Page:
Draft Taxation Laws Amendment Bill

Publication | 28 March 2012


The first draft of the Taxation Laws Amendment Bill, 2012 (TLAB) was issued by National Treasury on 13 March 2012.

The Bill contains numerous complicated and technical amendments to important sections, and of particular interest, is the clarification on the proposed taxation of hybrid equity instruments and third-party backed shares.

Taxpayers that have used preference share funding in any of their structures have been given an opportunity to ensure that their affairs are in order as, of significance, the effective date of the changes to the taxation of hybrid equity instruments has been extended.  It is crucial that taxpayers utilise this opportunity to sit down with their advisers to take stock of their financing arrangements, and to ensure that their affairs do not fall foul of the required provisions.

Hybrid shares and third party backed share guarantees

The TLAB amends certain of the provisions relating to section 8E as well as a newly introduced section 8EA of the Income Tax Act No. 58 of 1962 (the Act).  

The proposed amendments, over and above the old tests to section 8E, are set to take effect on 1 October 2012, providing that dividends flowing from a hybrid equity instrument will be characterised as interest -

  • where, dividend is calculated with reference to a specified interest rate or the time value of money; and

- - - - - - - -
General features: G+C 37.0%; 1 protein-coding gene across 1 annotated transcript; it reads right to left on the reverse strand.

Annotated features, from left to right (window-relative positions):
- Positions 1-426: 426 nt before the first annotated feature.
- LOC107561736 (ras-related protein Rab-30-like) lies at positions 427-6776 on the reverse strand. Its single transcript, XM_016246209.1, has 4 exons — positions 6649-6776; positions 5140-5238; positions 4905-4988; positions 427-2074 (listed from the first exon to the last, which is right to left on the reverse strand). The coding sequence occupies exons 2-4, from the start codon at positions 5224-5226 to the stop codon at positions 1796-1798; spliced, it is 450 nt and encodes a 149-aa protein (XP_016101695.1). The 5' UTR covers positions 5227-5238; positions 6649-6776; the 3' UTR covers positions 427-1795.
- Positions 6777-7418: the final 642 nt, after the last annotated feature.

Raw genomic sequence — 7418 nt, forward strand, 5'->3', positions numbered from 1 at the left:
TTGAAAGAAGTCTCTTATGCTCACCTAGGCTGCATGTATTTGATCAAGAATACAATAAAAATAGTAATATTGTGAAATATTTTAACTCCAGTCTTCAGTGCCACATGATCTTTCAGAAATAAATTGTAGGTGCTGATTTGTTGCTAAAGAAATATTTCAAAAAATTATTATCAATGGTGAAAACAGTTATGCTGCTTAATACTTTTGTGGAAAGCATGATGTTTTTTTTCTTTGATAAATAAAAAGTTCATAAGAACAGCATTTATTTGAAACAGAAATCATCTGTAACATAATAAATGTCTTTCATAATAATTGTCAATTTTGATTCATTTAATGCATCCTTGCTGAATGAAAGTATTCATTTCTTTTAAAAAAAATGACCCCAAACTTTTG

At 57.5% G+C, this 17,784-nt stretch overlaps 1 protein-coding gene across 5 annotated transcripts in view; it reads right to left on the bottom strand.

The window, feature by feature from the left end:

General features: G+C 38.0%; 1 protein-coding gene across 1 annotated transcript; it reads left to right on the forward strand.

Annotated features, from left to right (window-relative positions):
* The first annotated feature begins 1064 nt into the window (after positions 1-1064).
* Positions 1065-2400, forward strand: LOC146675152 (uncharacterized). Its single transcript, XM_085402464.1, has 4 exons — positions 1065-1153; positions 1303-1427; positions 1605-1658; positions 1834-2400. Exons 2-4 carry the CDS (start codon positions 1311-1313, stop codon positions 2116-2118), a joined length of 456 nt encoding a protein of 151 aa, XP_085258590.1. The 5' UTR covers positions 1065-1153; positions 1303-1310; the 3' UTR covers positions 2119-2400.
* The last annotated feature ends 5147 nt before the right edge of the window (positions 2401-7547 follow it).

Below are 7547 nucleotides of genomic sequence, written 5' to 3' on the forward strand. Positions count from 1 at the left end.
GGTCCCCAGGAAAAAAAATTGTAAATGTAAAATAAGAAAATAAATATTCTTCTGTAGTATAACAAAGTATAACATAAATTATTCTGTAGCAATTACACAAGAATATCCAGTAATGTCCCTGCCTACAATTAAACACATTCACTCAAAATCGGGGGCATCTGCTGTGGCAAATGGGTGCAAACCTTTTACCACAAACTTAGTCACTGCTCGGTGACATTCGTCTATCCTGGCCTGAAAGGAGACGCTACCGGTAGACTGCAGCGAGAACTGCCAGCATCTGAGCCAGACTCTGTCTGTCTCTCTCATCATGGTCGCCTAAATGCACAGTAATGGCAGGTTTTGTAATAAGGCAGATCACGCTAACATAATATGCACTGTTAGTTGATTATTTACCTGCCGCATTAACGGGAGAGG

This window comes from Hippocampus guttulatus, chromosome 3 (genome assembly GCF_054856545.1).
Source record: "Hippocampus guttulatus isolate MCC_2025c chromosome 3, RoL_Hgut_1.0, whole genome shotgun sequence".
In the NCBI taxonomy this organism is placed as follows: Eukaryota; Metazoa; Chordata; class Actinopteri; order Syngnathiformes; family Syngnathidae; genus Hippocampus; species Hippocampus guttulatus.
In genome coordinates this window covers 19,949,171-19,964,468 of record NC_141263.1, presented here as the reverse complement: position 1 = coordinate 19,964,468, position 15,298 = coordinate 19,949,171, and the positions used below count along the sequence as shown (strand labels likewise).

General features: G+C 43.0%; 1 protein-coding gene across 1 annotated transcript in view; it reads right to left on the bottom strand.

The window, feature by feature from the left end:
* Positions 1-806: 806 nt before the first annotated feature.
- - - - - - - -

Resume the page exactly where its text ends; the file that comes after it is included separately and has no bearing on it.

• the share is secured by a financial instrument.

An additional definition of financial instrument is now incorporated in the body of section 8E which will have the effect of narrowing the previous definition to any interest bearing arrangement, or financial instrument based on or determined with reference to the time value of money. 

If the above criteria are met, any dividend yield generated by the share will be deemed to be interest income and taxed accordingly.  Having said that, this anti-avoidance provision will not apply to hybrid equity instruments where the consideration received for the instruments is utilised for the purpose of acquiring equity shares in an operating company.  In particular, the consideration for the instrument must either be utilised to –

  • acquire equity shares in an operating company;
  • retiring bridging loans initially used for the acquisition of shares in an operating company; or
  • re-finance the hybrid shares which were initially employed for the purposes of acquiring equity shares in an operating company.  

Section 8EA of the Act, which deals with “third party backed shares” is set to take effect on 1 October 2012.  In terms of this section, any dividend either foreign or local flowing from a third‑party backed share will be deemed to be income in the hands of the recipient; in other words, it loses its status as a tax-free dividend.  In order to qualify as a third party-backed share –

  • such share must be subject to an enforcement right or obligation in relation to a third party;
  • which is triggered upon the failure to pay a dividend or return of a capital distribution.